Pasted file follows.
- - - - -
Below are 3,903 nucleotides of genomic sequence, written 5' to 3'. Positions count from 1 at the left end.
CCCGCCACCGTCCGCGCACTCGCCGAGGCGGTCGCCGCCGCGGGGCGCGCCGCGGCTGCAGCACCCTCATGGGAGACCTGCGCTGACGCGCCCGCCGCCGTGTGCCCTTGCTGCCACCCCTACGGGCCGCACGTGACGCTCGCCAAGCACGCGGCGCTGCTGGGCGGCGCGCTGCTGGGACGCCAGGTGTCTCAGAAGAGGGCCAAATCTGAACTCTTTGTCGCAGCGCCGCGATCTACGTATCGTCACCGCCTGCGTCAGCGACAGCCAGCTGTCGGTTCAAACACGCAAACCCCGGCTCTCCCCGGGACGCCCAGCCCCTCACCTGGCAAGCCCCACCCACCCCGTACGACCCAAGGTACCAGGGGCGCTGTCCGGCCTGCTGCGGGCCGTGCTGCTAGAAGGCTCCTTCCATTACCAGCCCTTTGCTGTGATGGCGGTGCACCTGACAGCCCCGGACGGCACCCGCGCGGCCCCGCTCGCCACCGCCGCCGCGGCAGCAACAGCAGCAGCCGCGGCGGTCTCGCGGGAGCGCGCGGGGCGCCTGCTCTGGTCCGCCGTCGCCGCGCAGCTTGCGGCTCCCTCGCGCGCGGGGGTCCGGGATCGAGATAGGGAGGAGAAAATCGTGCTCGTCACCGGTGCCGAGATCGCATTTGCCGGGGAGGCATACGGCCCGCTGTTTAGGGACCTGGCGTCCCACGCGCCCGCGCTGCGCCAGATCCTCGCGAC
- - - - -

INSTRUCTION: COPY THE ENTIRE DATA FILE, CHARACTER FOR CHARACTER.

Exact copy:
Below are 3,903 nucleotides of genomic sequence, written 5' to 3'. Positions count from 1 at the left end.
CCCGCCACCGTCCGCGCACTCGCCGAGGCGGTCGCCGCCGCGGGGCGCGCCGCGGCTGCAGCACCCTCATGGGAGACCTGCGCTGACGCGCCCGCCGCCGTGTGCCCTTGCTGCCACCCCTACGGGCCGCACGTGACGCTCGCCAAGCACGCGGCGCTGCTGGGCGGCGCGCTGCTGGGACGCCAGGTGTCTCAGAAGAGGGCCAAATCTGAACTCTTTGTCGCAGCGCCGCGATCTACGTATCGTCACCGCCTGCGTCAGCGACAGCCAGCTGTCGGTTCAAACACGCAAACCCCGGCTCTCCCCGGGACGCCCAGCCCCTCACCTGGCAAGCCCCACCCACCCCGTACGACCCAAGGTACCAGGGGCGCTGTCCGGCCTGCTGCGGGCCGTGCTGCTAGAAGGCTCCTTCCATTACCAGCCCTTTGCTGTGATGGCGGTGCACCTGACAGCCCCGGACGGCACCCGCGCGGCCCCGCTCGCCACCGCCGCCGCGGCAGCAACAGCAGCAGCCGCGGCGGTCTCGCGGGAGCGCGCGGGGCGCCTGCTCTGGTCCGCCGTCGCCGCGCAGCTTGCGGCTCCCTCGCGCGCGGGGGTCCGGGATCGAGATAGGGAGGAGAAAATCGTGCTCGTCACCGGTGCCGAGATCGCATTTGCCGGGGAGGCATACGGCCCGCTGTTTAGGGACCTGGCGTCCCACGCGCCCGCGCTGCGCCAGATCCTCGCGAC